Internal Revenue Bulletin:  2004-11 

March 15, 2004 

Rev. Rul. 2004-23


Section 355; stock distribution. This ruling examines whether a distribution that is expected to increase aggregate stock value satisfies the business purpose requirement of section 355 of the Code when the increased value is expected to serve both a corporate business purpose and a shareholder purpose.

ISSUE

Whether a distribution that is expected to cause the aggregate value of the stock of a distributing corporation and the stock of a controlled corporation to exceed the pre-distribution value of the distributing corporation’s stock satisfies the corporate business purpose requirement of § 355 of the Internal Revenue Code and § 1.355-2(b) of the Income Tax Regulations when the increased value is expected to serve a corporate business purpose of either the distributing corporation or the controlled corporation (or both), even if it benefits the shareholders of the distributing corporation.

FACTS

D is a corporation that indirectly conducts Business 1 and Business 2 through its subsidiaries. Some subsidiaries engage only in Business 1 and others only in Business 2. D’s common stock is widely held and publicly traded.

The two businesses attract different investors, some of which are averse to investing in D because of the presence of the other business. Therefore, D believes, and D’s investment banker has advised D, that if each business were conducted in a separate and independent corporation, the stock of the two corporations likely would trade publicly for a higher price, in the aggregate, than the stock of D if it continued to represent an interest in both businesses. The expected increase in the aggregate trading price of the stock of D and C over the pre-distribution trading price of D would not, however, derive in any significant respect from any Federal tax advantage made available to either D or C by the transaction.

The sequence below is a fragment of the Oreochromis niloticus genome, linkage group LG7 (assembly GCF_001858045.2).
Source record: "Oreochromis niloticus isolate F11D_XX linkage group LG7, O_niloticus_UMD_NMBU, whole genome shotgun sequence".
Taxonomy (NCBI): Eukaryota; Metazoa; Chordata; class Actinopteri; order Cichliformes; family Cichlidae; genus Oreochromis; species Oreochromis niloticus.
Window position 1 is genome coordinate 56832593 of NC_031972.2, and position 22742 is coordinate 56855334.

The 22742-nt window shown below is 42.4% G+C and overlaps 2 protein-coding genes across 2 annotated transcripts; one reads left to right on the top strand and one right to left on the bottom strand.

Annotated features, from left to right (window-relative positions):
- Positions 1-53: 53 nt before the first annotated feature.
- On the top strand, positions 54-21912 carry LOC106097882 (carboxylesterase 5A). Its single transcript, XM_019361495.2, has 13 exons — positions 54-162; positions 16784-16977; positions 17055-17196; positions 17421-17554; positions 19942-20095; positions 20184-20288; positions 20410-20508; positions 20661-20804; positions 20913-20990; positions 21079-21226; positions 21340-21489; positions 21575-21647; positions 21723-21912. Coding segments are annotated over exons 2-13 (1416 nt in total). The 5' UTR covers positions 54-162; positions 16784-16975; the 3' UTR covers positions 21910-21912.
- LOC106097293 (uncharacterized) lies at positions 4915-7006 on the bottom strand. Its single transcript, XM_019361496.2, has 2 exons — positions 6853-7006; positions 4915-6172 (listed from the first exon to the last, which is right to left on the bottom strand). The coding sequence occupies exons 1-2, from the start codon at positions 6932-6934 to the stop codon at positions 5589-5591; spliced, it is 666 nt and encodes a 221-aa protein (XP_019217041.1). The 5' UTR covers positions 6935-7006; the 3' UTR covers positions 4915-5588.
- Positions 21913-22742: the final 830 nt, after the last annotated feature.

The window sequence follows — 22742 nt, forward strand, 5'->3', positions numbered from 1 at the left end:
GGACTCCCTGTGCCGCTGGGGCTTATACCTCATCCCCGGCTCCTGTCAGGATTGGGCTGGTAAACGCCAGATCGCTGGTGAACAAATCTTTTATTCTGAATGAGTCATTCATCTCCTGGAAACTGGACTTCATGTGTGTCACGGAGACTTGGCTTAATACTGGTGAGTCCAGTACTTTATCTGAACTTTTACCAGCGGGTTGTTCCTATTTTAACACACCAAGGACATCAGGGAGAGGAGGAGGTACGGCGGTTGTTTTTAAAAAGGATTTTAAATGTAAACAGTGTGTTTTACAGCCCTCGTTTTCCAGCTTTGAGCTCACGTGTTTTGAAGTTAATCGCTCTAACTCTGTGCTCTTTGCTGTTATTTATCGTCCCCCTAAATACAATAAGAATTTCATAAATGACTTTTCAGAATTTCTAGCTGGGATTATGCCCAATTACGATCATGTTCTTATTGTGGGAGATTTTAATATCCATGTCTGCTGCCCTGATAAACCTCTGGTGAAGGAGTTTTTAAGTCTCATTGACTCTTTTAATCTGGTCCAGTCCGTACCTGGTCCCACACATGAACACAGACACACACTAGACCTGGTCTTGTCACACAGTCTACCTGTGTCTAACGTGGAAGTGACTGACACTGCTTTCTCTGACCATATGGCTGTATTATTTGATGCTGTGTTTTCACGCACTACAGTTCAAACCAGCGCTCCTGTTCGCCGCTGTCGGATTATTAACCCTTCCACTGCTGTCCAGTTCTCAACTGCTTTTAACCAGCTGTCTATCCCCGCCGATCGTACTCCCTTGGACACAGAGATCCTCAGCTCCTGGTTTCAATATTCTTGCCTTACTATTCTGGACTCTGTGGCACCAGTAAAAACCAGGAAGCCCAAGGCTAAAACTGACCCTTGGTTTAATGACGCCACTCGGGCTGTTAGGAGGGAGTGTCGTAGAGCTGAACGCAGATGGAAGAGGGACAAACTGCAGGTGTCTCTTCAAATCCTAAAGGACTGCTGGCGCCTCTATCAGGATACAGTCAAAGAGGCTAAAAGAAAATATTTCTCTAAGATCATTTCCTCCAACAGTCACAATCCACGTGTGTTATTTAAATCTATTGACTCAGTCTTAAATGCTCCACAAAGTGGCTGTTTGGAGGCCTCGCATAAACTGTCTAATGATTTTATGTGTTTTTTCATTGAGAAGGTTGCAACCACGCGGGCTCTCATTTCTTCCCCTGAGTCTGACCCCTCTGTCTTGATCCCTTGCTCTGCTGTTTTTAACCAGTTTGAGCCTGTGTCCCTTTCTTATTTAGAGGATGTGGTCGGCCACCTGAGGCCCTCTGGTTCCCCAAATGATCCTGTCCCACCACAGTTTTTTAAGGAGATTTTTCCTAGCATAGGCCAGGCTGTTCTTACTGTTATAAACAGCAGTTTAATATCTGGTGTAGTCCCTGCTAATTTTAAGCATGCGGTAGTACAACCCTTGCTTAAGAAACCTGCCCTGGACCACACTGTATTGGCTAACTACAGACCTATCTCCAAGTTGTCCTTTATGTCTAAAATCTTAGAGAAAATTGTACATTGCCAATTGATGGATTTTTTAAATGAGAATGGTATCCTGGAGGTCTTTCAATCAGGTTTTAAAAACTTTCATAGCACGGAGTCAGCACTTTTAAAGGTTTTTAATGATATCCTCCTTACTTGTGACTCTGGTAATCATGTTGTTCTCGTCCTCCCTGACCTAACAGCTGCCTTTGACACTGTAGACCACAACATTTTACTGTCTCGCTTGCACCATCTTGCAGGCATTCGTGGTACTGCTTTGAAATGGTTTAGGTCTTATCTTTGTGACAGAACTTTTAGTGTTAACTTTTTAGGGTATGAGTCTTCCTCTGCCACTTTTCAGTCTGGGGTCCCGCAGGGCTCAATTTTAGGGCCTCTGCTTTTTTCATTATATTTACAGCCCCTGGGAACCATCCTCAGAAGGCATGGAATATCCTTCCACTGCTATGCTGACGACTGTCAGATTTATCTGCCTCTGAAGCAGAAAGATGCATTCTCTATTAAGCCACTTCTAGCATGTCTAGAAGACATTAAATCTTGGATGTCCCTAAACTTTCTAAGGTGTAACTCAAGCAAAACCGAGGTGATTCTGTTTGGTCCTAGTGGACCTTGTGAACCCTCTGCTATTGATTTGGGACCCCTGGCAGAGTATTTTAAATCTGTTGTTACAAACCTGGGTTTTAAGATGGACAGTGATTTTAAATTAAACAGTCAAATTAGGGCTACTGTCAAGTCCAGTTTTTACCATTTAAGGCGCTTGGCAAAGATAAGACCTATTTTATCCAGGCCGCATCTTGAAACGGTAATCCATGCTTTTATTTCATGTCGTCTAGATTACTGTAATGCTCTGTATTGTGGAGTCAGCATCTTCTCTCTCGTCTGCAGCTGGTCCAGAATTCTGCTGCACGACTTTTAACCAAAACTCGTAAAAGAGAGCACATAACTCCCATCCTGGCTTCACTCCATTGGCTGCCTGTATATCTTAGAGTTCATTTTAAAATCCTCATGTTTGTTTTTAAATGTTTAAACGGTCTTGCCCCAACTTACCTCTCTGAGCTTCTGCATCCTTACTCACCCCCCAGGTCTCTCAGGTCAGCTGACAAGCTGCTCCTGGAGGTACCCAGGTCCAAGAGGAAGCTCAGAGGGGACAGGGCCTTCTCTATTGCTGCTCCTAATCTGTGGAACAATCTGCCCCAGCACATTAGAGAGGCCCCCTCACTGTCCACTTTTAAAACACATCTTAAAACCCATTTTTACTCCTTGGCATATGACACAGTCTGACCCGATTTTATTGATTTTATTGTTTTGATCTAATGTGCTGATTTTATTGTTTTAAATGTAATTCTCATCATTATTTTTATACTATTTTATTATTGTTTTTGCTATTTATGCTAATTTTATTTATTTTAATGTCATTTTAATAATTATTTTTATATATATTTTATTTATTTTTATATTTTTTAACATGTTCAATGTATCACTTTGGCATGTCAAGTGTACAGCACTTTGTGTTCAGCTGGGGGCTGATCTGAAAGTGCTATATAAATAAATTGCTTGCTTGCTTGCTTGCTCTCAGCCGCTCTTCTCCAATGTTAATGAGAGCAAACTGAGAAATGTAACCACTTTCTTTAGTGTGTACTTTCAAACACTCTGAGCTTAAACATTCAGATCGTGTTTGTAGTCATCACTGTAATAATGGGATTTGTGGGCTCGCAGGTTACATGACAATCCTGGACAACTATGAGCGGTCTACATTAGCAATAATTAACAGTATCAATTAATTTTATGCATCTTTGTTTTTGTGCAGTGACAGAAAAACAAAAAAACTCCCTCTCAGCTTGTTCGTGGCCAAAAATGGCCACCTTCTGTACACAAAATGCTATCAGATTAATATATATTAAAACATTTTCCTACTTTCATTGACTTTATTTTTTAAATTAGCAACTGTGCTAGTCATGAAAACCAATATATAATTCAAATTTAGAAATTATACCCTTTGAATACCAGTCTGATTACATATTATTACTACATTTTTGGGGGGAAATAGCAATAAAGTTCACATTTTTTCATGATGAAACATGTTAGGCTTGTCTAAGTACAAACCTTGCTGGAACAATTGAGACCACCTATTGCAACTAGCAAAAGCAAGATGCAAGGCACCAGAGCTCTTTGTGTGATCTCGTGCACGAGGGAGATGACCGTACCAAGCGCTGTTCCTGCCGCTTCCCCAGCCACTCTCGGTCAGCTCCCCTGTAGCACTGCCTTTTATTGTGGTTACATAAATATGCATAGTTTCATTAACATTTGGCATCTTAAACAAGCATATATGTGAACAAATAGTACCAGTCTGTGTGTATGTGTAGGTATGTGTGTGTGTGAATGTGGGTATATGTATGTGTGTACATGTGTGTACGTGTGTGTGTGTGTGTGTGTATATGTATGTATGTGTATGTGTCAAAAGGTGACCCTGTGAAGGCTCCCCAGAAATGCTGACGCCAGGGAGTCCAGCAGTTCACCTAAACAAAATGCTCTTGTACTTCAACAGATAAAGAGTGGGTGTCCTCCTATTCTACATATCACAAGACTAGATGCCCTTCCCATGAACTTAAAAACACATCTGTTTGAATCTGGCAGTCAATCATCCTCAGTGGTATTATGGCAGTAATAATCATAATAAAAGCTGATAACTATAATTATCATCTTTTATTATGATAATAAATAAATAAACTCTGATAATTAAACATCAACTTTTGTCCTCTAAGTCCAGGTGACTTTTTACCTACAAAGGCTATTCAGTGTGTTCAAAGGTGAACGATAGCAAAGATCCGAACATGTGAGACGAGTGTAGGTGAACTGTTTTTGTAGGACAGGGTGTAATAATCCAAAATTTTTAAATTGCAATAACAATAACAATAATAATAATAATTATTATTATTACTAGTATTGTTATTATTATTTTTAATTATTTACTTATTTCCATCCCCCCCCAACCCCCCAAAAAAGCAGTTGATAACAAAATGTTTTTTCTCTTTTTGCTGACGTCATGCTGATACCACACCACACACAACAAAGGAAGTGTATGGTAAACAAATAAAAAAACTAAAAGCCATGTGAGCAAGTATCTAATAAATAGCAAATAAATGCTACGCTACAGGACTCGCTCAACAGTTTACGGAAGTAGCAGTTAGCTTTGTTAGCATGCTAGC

With the intent and expectation of increasing the aggregate trading price of the common stock representing Business 1 and Business 2, D transfers the subsidiaries that engage in Business 2 to a newly formed corporation, C, in exchange for all of the C stock and distributes the C stock to its common shareholders, pro rata. D’s remaining subsidiaries will continue to conduct Business 1.

Increasing the aggregate trading price of the D and C common stock over the trading price of the pre-distribution D common stock is expected to confer a benefit to existing shareholders. In deciding whether to undertake the distribution, D’s directors consider this expected benefit to the shareholders, as well as the expected benefits to the corporation described below. However, D’s directors do not effect the distribution to facilitate any particular shareholder’s disposition of the stock of either D or C.

Apart from the issue of whether the business purpose requirement of § 1.355-2(b) is satisfied, the distribution meets the requirements of §§ 368(a)(1)(D) and 355.

Situation 1. D uses equity-based incentives as a significant part of its program to compensate a significant number of employees of both Business 1 and Business 2. D’s directors wish to enhance the value of employee compensation and have considered either granting additional equity-based incentives or making cash payments in lieu of additional equity incentives. However, granting additional equity-based incentives would unacceptably dilute D’s existing shareholders’ interests, and making cash payments would be unduly expensive. Therefore, D undertakes the separation of Business 2 from Business 1 with the expectation that its stock value will increase and such increase will enhance the value of its equity-based compensation, providing D with a real and substantial benefit.

Situation 2. As part of its overall strategic planning, D has expanded both Business 1 and Business 2 through acquisitions of assets and the stock of other corporations. In some of these acquisitions, D has used its stock, either in whole or in part, as consideration. D’s directors expect to continue expanding Business 1 as appropriate acquisition opportunities are identified in the future. D expects to offer its common stock as consideration, either in whole or in part, in connection with future acquisitions. Therefore D undertakes the separation of Business 2 from Business 1 with the expectation that its stock value will increase and such increase may permit D to effect such acquisitions in a manner that preserves capital with significantly less dilution of the existing shareholders’ interests, providing D with a real and substantial benefit.

LAW

Section 355 provides that if certain requirements are met, a corporation may distribute stock and securities in a controlled corporation to its shareholders and security holders without causing the distributees to recognize gain or loss.